New Garmin Heart Monitor Allows Runners to Gauge Heart Rate, Take Calls and Increase Endurance
A new exercise app allows smartphone users to track their heart rate and rhythm while running or jogging, according to a story by Chris Davies at slashgear.com.
Garmin launched the new iPhone (News - Alert) and Android fitness app, called Fit, on Tuesday. Garmin (News - Alert) Fit costs 99 cents to download, and it automatically syncs with Garmin’s Connect online portal to keep a record of goals. It also allows users to share workouts with contacts. The ANT+ iPhone Adapter, at $49.99, went before the FCC (News - Alert) earlier this month.
Garmin Fit’s adapter monitors vital statistics using the company’s various wireless accessories. But without the adapter, there are still many things you can do, according to the story, including measuring “speed, pace, distance, time and calories burned.” In addition, a music playback control is part of the app, and for those who never stop working even for exercise, support for answering calls and text messages without losing track of your workout, Davies writes.
Once users have finished, they can tell the app what the weather was like and add any relevant notes, and then all that data is sent online Garmin Connect records, letting users track their routes and compare them with those recorded by one of Garmin’s GPS watches, according to the story.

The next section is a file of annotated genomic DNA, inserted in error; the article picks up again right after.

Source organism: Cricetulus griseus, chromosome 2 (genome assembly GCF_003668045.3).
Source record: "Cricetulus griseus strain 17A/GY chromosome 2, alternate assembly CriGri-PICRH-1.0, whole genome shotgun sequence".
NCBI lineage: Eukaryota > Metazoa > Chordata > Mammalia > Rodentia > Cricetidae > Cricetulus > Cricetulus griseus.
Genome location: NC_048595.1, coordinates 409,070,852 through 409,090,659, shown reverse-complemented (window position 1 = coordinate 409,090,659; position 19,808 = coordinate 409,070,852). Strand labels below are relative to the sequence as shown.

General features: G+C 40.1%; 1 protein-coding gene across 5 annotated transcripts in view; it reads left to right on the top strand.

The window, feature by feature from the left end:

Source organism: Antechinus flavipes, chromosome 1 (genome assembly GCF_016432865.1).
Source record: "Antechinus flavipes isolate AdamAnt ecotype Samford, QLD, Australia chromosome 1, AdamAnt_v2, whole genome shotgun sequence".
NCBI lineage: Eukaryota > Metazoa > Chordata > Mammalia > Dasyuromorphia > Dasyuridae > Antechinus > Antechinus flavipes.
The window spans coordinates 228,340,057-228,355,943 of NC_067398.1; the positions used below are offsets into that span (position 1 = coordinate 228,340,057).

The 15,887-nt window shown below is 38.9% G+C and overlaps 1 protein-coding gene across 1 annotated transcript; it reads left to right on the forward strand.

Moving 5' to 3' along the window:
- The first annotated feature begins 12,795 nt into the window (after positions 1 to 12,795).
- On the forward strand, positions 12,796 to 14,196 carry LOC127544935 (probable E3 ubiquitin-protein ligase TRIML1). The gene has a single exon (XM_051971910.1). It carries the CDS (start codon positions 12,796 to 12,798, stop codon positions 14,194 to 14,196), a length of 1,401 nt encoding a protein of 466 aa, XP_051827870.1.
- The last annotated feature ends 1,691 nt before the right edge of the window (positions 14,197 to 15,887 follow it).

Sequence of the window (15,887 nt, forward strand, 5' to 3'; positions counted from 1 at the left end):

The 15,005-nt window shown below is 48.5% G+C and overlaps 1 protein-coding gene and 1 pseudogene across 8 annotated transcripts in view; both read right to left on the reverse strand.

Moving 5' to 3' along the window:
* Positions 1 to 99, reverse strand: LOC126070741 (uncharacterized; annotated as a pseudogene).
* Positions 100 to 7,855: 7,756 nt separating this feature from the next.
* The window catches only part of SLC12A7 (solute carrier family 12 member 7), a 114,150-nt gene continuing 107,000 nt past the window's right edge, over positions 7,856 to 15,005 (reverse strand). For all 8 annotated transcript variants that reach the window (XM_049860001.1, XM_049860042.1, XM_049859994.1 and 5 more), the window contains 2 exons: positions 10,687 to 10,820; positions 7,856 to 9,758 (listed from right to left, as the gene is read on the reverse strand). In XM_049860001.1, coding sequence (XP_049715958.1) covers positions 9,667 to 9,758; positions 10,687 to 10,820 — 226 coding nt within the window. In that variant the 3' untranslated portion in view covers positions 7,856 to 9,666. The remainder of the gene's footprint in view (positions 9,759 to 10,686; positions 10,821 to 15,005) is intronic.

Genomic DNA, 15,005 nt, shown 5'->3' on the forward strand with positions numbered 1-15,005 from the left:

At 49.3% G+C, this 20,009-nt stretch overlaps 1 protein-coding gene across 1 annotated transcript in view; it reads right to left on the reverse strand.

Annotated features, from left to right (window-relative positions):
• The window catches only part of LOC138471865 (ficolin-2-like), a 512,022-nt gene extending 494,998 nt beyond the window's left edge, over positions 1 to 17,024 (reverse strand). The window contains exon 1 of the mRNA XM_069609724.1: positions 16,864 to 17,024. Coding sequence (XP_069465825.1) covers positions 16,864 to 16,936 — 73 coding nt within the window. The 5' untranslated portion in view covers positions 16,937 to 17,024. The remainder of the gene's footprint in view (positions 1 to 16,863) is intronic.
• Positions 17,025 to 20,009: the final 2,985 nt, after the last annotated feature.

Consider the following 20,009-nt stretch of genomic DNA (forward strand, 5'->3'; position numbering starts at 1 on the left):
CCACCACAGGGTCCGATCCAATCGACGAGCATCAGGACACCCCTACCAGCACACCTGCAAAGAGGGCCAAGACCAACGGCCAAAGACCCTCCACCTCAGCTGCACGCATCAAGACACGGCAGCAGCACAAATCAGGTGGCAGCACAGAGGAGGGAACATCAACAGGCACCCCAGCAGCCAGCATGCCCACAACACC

Heart monitors measure and record runners’ heart rates, while giving them instant feedback about how their hearts are working, according to a story by Alex Sinha posted at marathonguide.com. “The fitness of the heart is the key to one's aerobic endurance - sometimes called 'cardiovascular respiratory endurance,’” according to Sinha.
Aerobic endurance is a key point of focus for almost any runner, he writes, adding that heart monitors are one of the most effective aids for tracking and developing a runner’s progress as he strives to increase his endurance.
Deborah DiSesa Hirsch is an award-winning health and technology writer who has worked for newspapers, magazines and IBM (News - Alert) in her 20-year career. To read more of her articles, please visit her columnist page.
Edited by Rich Steeves